• Audience: Organizations in all industries
  • # Companies: 9,600+ companies, 810+ cities (Invited by their customers or investors)
  • Data Sources: CDP questionnaire
  • Company Input: Company questionnaires can be amended prior to the annual deadline for reporting.
  • Scoring: A to D- (A is best) *Leading companies that receive “A” ratings are included on annual CDP “A” List reports for companies and cities.
    • CDP Climate Score
    • CDP Forests Score
    • CDP Water Security Score
  • Update Frequency: Annually

Learn more about CDP Scores

CDP Climate Score Example 2021 - HCL Technologies

CDP Climate Score Example 2021

CDP Forests Score Example 2021 - Taylor Wimpey

CDP Forests Score Example 2021

CDP Water Score Example 2019 - Dover Corporation

CDP Water Score Example 2019

FTSE Russell ESG Ratings

(A subsidiary of LSEG, the London Stock Exchange Group)

  • ESG Scope: E-S-G. Ratings support alignment with the UN Sustainable Development Goals (SDGs) ESG framework.
  • Audience: Companies listed in the FTSE Global Equity Index Series (GEIS).
  • # Companies: 7,200 securities in 47 Developed and Emerging markets worldwide
  • Data Sources: Public quantitative data only. See FTSE ESG Rating Methodology (PDF) for details.
  • Scoring: FTSE ESG Rating: 0-5 (5 is best). Scores are not publicly available; a paid account or subscription is required to access data feeds and reports.
  • Company Input: Invited to provide report feedback within 4 weeks via Sustainable Investment Data (SID) web portal
  • Update Frequency: Annually

Learn more about LSEG - FTSE Russell

FTSE Russel ESG Ratings Data Model. Source

FTSE Russel ESG Ratings Data Model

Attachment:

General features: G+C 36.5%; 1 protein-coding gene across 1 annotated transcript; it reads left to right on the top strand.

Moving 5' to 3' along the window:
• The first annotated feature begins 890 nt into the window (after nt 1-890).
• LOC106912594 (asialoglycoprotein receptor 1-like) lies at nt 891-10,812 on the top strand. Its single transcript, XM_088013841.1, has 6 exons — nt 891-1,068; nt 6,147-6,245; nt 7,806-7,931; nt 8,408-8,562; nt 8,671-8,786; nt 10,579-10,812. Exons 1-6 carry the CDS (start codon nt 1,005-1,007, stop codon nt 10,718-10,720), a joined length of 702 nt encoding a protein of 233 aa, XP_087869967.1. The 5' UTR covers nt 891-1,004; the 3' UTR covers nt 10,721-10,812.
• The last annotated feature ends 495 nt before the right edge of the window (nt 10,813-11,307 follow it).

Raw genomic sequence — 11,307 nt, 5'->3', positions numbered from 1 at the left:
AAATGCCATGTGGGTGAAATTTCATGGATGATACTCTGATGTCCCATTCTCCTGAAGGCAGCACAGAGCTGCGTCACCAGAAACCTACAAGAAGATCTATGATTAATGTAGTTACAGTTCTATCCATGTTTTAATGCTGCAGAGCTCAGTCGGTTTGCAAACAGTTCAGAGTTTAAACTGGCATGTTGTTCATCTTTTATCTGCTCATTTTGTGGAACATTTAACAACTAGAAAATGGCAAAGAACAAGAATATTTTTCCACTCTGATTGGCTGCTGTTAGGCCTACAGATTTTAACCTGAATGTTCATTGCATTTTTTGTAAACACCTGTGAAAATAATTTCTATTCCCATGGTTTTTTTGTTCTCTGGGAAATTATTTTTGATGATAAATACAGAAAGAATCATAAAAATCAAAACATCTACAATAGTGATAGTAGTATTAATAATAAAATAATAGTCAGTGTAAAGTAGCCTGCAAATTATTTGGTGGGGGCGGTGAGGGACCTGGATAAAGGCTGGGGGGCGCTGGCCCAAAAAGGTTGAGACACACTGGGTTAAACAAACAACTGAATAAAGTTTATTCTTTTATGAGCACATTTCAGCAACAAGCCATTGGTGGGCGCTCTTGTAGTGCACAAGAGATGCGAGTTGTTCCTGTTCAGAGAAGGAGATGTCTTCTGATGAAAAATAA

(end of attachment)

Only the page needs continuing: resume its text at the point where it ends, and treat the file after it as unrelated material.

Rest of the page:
ISS (Institutional Shareholder Services) ESG Ratings & Rankings

(Formerly “ISS-oekom”)

  • ESG Scope: E-S-G
  • Audience: Organizations in all industries.
  • # Companies: 7,300+
  • Data Sources: Public disclosures, media, AI, stakeholder interviews. Rating analytics additionally provide qualitative summaries regarding opportunities, risk, and performance. See ISS ESG Corporate Rating Methodology (PDF) for details.
  • Company Input: Company review/feedback encouraged every 2-3 years
  • Scoring: (Lookup using the ISS ESG Gateway)
    • ISS ESG Corporate Rating: A+/4.00 (excellent) to D-/1.00 (poor). “Prime” status is awarded to companies with ratings higher than the sector-specific Prime threshold.
    • ISS ESG Scorecard: 0 (very poor) – 100 (excellent)
    • ISS E&S (Environmental & Social) Disclosure QualityScore: 1-10 (1 is best, lowest risk)
    • ISS Governance QualityScore: 1-10 (1 is best, lowest risk)
    • ISS Carbon Risk Rating: 1 (very high risk) - 4 (low risk)
    • ISS Water Risk Rating: 1 (very high risk) - 4 (low risk)
  • Update Frequency: Ongoing

Learn more about ISS

ISS ESG Rating Example - Microsoft Corporation

ISS ESG Rating Example

MSCI (Morgan Stanley Capital International) ESG Ratings

  • ESG Scope: E-S-G
  • Audience: Organizations in all industries. Small Cap to Large Cap
  • # Companies: 14,000+ worldwide
  • Data Sources: Public disclosures, NGO, media, AI, expert analyst review. See MSCI ESG Ratings Methodology (PDF) for details.
  • Company Input: Invited to provide report feedback and/or re-submit reports via the MSCI ESG Portal.
  • Scoring: MSCI ESG Ratings: AAA (leader) to CCC (laggard)
  • Update Frequency: Annually

Learn more about MSCI

MSCI ESG Rating Example - Microsoft Corporation

MSCI ESG Rating Example - Microsoft Corporation

Refinitiv ESG Scores

(In 2021, acquired by LSEG, the London Stock Exchange Group. Prior to 2018, known as “Thomson Reuters Financial & Risk” or “Reuters ESG Scores”)

  • ESG Scope: E-S-G. Factors include environmental factors such as resource use, social factors such as human rights, and governance factors such as CSR strategy. Uniquely includes “controversy” topics.